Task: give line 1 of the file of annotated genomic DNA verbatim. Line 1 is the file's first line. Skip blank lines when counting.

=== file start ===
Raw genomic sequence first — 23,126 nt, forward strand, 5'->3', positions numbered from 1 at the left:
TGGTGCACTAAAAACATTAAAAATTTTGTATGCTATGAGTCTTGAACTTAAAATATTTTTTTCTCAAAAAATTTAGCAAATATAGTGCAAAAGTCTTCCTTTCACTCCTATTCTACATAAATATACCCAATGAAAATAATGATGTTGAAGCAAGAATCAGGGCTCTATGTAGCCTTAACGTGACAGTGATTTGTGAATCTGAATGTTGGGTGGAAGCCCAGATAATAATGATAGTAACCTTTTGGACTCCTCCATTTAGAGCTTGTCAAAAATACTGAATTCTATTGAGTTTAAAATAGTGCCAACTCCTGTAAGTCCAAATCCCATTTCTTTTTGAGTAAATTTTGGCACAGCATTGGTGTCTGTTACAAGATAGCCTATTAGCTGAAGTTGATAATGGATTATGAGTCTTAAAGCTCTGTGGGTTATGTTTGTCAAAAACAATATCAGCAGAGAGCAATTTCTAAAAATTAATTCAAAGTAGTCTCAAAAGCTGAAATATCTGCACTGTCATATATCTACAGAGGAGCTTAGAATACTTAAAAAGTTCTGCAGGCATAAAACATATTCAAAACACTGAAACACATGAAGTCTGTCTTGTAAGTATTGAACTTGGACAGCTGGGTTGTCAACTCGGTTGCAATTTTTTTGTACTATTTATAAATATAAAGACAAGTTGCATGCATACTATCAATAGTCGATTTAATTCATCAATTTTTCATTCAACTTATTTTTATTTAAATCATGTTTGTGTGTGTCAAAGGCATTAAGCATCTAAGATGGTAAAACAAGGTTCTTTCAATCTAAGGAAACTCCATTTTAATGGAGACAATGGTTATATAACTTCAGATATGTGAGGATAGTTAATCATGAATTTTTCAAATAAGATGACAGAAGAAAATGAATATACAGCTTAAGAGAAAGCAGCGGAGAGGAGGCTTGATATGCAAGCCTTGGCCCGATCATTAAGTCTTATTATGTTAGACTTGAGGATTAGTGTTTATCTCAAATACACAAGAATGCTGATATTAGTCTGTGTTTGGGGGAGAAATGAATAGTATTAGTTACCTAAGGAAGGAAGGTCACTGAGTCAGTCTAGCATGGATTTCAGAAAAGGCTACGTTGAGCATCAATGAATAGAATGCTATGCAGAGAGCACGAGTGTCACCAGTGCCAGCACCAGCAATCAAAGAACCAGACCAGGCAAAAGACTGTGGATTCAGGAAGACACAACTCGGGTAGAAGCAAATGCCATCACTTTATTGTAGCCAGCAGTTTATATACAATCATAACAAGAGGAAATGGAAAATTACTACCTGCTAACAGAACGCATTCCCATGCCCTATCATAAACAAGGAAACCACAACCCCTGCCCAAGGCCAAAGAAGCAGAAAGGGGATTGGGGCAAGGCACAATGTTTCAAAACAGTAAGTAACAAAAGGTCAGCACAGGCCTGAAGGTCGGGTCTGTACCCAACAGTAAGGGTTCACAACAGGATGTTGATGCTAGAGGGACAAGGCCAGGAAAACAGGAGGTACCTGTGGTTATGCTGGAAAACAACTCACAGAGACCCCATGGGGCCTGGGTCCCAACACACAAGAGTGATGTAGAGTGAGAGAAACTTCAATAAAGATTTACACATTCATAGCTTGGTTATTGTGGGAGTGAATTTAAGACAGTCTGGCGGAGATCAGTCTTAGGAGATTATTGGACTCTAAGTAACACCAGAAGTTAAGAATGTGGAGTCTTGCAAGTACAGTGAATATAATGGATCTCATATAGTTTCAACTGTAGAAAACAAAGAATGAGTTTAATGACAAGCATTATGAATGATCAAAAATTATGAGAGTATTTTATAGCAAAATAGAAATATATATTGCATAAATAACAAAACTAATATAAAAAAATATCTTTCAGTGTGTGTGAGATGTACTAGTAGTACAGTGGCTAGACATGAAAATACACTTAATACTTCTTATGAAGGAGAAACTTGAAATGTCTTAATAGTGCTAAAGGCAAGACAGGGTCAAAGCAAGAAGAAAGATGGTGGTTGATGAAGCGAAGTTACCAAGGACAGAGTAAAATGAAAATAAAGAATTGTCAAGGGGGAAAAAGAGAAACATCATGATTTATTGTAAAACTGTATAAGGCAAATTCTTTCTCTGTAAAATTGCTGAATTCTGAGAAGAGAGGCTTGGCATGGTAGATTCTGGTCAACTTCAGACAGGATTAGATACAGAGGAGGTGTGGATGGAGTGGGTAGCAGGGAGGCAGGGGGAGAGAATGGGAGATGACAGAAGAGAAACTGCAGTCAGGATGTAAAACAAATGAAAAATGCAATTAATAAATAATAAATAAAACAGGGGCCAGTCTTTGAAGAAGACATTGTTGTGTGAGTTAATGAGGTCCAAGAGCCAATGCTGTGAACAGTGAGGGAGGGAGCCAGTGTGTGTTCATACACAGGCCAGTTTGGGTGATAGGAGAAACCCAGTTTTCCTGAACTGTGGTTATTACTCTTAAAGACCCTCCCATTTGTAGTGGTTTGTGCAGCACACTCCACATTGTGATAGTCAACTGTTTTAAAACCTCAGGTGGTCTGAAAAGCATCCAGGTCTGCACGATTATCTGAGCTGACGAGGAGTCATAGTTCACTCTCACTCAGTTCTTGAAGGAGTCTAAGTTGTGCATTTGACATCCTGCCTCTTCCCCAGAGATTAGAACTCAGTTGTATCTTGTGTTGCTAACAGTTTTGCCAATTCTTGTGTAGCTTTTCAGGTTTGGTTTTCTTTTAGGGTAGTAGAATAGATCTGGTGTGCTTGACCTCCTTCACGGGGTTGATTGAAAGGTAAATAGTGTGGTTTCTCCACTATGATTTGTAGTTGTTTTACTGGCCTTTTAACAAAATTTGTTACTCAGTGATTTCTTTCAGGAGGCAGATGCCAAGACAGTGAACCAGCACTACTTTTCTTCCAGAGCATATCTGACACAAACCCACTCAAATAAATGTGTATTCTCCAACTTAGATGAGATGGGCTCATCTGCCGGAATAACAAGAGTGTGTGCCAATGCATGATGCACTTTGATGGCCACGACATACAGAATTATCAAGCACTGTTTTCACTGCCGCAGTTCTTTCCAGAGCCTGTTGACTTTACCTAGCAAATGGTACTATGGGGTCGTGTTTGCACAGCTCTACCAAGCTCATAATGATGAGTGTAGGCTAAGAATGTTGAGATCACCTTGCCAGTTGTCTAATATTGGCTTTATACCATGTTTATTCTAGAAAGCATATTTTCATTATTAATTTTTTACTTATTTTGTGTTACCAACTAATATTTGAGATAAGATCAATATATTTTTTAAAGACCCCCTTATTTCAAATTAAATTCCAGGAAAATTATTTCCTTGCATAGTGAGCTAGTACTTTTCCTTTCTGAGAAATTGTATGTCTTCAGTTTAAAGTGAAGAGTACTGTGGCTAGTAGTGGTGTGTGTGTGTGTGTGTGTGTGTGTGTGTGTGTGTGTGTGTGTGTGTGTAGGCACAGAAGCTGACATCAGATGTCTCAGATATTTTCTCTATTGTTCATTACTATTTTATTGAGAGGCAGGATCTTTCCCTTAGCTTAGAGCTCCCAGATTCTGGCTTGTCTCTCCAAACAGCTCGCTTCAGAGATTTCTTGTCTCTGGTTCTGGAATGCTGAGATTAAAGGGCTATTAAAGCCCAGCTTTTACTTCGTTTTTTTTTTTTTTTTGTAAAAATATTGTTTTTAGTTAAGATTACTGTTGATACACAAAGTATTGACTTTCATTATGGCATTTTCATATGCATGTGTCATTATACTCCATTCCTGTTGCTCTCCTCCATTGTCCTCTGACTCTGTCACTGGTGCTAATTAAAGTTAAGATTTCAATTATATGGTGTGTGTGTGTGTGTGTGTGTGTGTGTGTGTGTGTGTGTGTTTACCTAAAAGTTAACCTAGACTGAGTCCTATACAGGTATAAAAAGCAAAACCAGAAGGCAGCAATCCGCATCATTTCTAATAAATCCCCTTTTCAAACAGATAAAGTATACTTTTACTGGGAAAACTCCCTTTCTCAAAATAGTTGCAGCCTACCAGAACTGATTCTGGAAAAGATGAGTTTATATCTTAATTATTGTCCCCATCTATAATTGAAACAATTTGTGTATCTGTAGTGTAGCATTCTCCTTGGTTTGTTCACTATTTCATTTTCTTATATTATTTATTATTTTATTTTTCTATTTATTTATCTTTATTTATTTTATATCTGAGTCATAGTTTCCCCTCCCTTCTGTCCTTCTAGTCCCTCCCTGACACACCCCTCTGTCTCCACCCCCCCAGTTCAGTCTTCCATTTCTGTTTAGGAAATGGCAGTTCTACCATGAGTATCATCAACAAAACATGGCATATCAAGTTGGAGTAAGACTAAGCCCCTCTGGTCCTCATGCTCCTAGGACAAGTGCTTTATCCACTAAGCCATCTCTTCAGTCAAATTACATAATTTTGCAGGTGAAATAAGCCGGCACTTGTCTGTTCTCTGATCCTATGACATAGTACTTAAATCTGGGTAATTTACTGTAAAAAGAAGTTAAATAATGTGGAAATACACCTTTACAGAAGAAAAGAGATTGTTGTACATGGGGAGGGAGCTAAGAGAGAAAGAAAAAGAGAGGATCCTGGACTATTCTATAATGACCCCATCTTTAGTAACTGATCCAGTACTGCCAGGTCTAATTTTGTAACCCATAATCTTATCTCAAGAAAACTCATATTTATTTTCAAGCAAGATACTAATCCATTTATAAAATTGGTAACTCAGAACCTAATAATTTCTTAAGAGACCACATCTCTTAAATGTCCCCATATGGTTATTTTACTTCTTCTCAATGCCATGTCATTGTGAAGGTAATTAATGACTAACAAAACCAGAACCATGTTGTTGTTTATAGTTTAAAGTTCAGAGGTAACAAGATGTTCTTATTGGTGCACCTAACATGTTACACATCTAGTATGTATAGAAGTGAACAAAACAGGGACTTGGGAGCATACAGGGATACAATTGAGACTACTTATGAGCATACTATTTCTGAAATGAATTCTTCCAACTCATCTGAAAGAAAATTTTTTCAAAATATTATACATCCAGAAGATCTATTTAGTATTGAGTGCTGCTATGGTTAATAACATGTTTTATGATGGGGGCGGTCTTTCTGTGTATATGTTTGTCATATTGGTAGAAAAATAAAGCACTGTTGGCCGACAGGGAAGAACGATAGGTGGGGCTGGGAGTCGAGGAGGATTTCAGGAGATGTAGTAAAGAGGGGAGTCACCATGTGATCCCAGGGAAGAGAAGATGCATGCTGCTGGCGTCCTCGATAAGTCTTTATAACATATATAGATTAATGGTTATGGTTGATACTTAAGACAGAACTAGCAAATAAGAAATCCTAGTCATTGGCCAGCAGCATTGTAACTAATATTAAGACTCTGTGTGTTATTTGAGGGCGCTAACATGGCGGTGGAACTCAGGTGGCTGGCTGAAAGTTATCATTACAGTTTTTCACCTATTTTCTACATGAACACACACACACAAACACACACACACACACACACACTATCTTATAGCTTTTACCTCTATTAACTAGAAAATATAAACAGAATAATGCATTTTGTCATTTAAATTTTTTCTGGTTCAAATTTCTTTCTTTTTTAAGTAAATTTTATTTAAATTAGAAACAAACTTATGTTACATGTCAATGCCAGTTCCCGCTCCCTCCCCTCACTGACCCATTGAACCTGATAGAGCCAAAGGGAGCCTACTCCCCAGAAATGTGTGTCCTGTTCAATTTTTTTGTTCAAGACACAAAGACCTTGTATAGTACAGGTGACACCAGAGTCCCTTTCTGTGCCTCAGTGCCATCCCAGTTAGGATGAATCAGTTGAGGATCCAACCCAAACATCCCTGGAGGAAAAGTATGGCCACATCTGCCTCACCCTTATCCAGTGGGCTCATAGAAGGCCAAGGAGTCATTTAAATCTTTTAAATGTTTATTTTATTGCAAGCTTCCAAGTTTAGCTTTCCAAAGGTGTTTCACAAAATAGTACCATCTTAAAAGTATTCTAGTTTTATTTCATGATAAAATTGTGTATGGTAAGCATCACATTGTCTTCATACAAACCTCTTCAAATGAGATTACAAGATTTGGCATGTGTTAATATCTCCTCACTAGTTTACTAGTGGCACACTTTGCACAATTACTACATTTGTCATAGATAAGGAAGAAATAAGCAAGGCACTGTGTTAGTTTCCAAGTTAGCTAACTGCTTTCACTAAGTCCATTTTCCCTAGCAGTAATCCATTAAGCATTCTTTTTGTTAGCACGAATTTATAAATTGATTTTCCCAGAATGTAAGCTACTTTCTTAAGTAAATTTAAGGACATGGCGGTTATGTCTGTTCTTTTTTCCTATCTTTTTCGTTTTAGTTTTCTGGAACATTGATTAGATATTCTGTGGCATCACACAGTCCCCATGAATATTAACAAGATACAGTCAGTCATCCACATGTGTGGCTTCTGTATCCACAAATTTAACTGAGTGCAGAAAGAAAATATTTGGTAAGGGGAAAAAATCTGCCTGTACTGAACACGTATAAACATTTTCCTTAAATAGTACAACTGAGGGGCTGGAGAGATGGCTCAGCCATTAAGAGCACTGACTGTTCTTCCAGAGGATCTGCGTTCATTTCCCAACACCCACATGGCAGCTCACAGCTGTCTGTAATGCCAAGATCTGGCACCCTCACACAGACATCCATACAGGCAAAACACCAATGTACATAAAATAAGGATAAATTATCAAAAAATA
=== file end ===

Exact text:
Raw genomic sequence first — 23,126 nt, forward strand, 5'->3', positions numbered from 1 at the left: